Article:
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June 28, 2014
by Christie Hunter

Mommy Madness: How to Manage Your Day to Bring Some Sanity to You and Your Family?

June 28, 2014 04:55 by Christie Hunter  [About the Author]

Juggling with family and household chores all the time can be really stressful, particularly if one has small kids to look after. All these responsibilities and robotic routine often leave mothers stressed out. The American Psychology Association (APA) conducted a primary survey in 2010 to determine if motherhood is more stressful than fatherhood. According to the results, a major percentage of mothers participated in the survey reported physical and psychological symptoms of depression and stress. More than 41% of the women in the research sample reported symptoms like severe headache, frequent mood swings and indigestion (American Psychology Association, 2011).1

Although many researchers have highlighted the fact that managing financial obligations along workplace stress puts the working parent (usually fathers) in a challenging situation, they overlook the responsibilities and challenges of motherhood.  

Multitasking and the burden of responsibilities make mothers more prone to stress than fathers. This article will give a brief overview of motherhood stress and highlight the ways in which stress can impact mothers and their families. Moreover, readers will also be informed about the ways through which “Mommy Madness” can be managed.

Motherhood Stress

According to Brooks (2013), 2 APA conducted a research in which it was found that married women suffer from depressive disorder and chronic stress more than single women. It was also found out that married women with kids reported that their stress has increased significantly after having children. The study highlighted that there are a number of stressors responsible for stress-related diseases in married women.  Some of these stress triggers are:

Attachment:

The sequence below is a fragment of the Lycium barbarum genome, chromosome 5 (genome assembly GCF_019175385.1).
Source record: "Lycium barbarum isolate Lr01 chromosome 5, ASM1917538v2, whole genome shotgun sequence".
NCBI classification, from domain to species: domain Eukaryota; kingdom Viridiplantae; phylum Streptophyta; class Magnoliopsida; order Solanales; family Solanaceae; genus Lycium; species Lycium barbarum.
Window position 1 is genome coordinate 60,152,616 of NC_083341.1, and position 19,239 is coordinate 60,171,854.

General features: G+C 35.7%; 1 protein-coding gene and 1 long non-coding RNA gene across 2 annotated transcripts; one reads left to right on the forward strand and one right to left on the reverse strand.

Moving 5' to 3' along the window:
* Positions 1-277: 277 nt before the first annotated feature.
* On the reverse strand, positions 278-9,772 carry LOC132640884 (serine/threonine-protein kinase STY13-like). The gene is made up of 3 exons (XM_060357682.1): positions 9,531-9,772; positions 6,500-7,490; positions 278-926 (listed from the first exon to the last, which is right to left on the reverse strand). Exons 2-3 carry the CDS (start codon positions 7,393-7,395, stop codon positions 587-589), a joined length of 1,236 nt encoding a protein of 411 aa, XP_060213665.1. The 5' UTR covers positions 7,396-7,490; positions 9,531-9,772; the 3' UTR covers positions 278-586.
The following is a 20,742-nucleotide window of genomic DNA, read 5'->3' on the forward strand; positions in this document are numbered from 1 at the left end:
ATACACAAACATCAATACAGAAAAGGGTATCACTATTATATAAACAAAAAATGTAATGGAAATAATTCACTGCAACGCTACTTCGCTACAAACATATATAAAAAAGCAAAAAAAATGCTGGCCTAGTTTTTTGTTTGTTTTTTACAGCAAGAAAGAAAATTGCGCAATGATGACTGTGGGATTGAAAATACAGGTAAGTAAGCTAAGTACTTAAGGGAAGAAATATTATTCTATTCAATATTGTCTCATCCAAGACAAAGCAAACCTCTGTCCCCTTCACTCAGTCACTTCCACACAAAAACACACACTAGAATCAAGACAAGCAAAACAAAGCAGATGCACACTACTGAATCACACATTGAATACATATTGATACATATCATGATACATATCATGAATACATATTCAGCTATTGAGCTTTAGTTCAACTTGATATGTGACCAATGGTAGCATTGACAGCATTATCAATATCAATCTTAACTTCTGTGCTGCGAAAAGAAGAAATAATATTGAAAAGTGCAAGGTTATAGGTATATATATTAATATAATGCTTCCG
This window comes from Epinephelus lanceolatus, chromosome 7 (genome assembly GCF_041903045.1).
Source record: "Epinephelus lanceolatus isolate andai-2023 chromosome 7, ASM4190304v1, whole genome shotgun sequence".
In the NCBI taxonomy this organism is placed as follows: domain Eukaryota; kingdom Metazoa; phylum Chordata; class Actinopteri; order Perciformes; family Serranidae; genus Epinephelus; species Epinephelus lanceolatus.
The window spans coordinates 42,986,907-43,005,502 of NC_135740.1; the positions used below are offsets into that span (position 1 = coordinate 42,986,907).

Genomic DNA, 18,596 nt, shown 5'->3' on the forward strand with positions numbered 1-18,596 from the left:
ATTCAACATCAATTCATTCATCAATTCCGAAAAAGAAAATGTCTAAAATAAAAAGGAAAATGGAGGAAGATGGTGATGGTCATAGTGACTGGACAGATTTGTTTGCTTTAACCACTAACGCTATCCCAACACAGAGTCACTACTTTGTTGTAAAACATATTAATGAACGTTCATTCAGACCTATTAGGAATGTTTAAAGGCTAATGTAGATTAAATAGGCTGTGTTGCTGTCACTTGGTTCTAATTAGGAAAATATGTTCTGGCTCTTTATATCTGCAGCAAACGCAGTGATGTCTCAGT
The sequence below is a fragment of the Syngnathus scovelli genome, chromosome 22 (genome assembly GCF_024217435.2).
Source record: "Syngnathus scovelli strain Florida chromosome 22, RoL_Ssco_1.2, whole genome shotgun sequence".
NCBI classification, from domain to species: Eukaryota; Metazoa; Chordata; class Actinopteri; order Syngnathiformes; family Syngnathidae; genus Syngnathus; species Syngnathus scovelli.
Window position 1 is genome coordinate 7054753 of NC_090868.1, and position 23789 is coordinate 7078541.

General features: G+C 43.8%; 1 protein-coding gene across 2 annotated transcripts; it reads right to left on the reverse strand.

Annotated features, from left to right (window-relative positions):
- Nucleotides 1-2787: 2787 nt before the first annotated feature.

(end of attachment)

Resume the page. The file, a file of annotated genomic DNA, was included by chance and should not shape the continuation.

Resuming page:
·       Managing Kids - Having two or more kids with close age gaps makes it challenging for mothers to manage children. It not only overburdens mothers, but also impacts early childhood development of kids, as mothers find it difficult to give adequate attention to every child.

·       Marital Relationship - The study highlighted the fact that issues in marital relations affects women more than men. This is because men mostly spend most of the time in the workplace and therefore it is easier for them to keep their attention diverted. Women on the other hand keep over thinking and stress themselves out.

·       Exceptional Cases - Mishaps like children with chronic illness or disabilities or financial crisis are also some of the common stressors responsible for depressive diseases and psychological disorders among married women (Schoenberg, 2011).3

Impact of Stress on Family

Berrill (2012), 4 in a research study highlighted the fact that stress on mothers directly influences the family environment and mental stability of children. Moreover, it also impacts marital relations, as a stressed woman might become unreasonable. Constant stress often leads to depressive disorders like bipolar II, hypomania, frequent episodes of mood swings etc. which can permanently damage the mental health of a person.